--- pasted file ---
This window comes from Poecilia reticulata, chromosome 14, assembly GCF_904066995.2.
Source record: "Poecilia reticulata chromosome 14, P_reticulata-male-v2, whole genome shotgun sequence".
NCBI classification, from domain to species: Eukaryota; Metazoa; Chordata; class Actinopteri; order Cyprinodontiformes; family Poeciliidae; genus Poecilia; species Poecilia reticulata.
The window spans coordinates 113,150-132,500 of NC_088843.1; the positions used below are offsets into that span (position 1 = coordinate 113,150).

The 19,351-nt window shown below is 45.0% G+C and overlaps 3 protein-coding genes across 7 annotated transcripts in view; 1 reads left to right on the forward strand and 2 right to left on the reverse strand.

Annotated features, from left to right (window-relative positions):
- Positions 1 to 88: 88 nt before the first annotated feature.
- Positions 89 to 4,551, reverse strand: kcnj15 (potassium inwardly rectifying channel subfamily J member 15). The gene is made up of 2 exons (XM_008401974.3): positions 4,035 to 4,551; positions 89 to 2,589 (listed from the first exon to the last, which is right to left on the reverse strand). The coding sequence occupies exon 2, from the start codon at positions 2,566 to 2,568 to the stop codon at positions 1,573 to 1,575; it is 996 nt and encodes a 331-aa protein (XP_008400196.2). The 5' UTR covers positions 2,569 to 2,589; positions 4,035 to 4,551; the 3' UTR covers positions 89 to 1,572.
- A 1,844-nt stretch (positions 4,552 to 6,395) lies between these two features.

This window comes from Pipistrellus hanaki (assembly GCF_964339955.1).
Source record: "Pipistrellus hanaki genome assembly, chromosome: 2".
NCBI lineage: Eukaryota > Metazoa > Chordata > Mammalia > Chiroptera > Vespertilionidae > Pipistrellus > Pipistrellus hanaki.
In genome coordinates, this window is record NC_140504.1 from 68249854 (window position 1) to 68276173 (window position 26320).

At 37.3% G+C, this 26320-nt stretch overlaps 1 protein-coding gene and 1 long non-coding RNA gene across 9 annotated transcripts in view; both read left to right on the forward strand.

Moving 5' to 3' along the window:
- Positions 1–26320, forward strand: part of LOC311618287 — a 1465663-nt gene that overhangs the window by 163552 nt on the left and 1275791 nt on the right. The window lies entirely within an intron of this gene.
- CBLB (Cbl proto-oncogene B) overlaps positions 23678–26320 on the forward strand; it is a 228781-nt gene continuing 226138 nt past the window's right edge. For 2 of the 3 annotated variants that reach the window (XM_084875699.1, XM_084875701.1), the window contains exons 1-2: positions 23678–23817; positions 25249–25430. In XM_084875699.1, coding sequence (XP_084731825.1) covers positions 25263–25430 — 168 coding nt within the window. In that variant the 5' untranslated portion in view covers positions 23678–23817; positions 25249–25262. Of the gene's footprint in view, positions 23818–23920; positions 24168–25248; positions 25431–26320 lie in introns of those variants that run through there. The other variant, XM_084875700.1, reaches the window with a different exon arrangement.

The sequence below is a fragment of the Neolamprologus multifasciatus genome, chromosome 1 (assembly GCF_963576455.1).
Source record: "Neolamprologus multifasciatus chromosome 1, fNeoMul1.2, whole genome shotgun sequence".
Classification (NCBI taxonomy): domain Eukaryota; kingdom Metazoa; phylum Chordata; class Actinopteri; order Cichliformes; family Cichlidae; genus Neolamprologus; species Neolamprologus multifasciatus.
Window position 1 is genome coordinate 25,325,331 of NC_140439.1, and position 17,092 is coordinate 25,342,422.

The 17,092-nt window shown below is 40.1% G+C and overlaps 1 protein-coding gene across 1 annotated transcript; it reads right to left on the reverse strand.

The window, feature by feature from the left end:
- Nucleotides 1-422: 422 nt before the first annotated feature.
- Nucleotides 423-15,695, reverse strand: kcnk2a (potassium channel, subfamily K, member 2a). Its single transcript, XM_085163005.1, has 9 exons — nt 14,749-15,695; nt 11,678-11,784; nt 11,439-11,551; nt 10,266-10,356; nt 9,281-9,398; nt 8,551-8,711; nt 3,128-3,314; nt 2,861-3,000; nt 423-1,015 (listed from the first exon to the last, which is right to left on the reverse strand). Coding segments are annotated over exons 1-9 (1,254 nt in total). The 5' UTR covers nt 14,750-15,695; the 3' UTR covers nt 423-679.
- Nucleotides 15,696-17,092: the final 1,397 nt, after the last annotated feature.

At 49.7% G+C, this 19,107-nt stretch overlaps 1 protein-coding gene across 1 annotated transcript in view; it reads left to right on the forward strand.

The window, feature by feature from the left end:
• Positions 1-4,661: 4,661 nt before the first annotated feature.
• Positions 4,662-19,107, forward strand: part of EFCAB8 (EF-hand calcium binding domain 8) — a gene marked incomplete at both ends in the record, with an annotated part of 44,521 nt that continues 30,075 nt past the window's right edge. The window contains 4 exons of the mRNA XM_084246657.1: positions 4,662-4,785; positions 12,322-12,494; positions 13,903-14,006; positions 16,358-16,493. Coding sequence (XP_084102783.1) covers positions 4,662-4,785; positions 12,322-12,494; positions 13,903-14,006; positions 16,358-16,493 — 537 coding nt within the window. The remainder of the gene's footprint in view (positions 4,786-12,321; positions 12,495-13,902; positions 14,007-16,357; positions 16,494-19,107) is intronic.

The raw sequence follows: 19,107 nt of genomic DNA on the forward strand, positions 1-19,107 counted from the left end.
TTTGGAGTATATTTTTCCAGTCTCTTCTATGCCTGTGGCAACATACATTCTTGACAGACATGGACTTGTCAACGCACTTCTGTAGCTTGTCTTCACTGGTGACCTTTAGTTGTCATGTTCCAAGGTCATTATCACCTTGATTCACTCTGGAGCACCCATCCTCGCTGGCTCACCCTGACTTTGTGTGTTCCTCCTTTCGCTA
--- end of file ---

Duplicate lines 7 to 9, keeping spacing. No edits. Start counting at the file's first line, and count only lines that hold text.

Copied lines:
- Positions 1 to 88: 88 nt before the first annotated feature.
- Positions 89 to 4,551, reverse strand: kcnj15 (potassium inwardly rectifying channel subfamily J member 15). The gene is made up of 2 exons (XM_008401974.3): positions 4,035 to 4,551; positions 89 to 2,589 (listed from the first exon to the last, which is right to left on the reverse strand). The coding sequence occupies exon 2, from the start codon at positions 2,566 to 2,568 to the stop codon at positions 1,573 to 1,575; it is 996 nt and encodes a 331-aa protein (XP_008400196.2). The 5' UTR covers positions 2,569 to 2,589; positions 4,035 to 4,551; the 3' UTR covers positions 89 to 1,572.
- A 1,844-nt stretch (positions 4,552 to 6,395) lies between these two features.